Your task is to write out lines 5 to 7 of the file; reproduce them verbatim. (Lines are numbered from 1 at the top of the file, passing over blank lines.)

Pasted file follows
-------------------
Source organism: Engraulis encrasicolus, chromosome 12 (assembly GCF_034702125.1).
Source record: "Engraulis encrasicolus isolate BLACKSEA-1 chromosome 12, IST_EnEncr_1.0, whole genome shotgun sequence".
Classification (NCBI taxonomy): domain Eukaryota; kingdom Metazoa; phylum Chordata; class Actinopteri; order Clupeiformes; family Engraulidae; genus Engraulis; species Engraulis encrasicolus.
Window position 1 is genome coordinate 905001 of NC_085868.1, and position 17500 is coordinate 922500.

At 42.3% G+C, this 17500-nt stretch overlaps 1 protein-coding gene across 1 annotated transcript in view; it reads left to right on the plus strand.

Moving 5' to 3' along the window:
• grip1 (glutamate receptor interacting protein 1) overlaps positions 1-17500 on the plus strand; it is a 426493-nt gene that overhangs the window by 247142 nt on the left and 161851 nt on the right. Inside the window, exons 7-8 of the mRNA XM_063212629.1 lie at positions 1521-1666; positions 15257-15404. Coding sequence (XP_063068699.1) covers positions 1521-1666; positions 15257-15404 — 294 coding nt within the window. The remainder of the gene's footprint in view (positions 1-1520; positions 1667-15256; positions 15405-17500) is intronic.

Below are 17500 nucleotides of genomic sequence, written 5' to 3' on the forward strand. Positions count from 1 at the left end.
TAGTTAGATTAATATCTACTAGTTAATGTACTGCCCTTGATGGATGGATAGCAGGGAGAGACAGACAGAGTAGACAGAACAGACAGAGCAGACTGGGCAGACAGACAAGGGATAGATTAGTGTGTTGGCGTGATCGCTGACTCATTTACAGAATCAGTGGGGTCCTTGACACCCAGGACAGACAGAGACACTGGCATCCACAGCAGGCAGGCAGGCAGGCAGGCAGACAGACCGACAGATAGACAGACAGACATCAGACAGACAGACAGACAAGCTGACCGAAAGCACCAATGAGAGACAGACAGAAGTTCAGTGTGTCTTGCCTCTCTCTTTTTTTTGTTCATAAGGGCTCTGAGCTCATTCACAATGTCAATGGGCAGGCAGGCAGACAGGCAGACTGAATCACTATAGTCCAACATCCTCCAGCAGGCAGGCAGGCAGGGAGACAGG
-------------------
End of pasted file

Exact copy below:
At 42.3% G+C, this 17500-nt stretch overlaps 1 protein-coding gene across 1 annotated transcript in view; it reads left to right on the plus strand.

Moving 5' to 3' along the window:
• grip1 (glutamate receptor interacting protein 1) overlaps positions 1-17500 on the plus strand; it is a 426493-nt gene that overhangs the window by 247142 nt on the left and 161851 nt on the right. Inside the window, exons 7-8 of the mRNA XM_063212629.1 lie at positions 1521-1666; positions 15257-15404. Coding sequence (XP_063068699.1) covers positions 1521-1666; positions 15257-15404 — 294 coding nt within the window. The remainder of the gene's footprint in view (positions 1-1520; positions 1667-15256; positions 15405-17500) is intronic.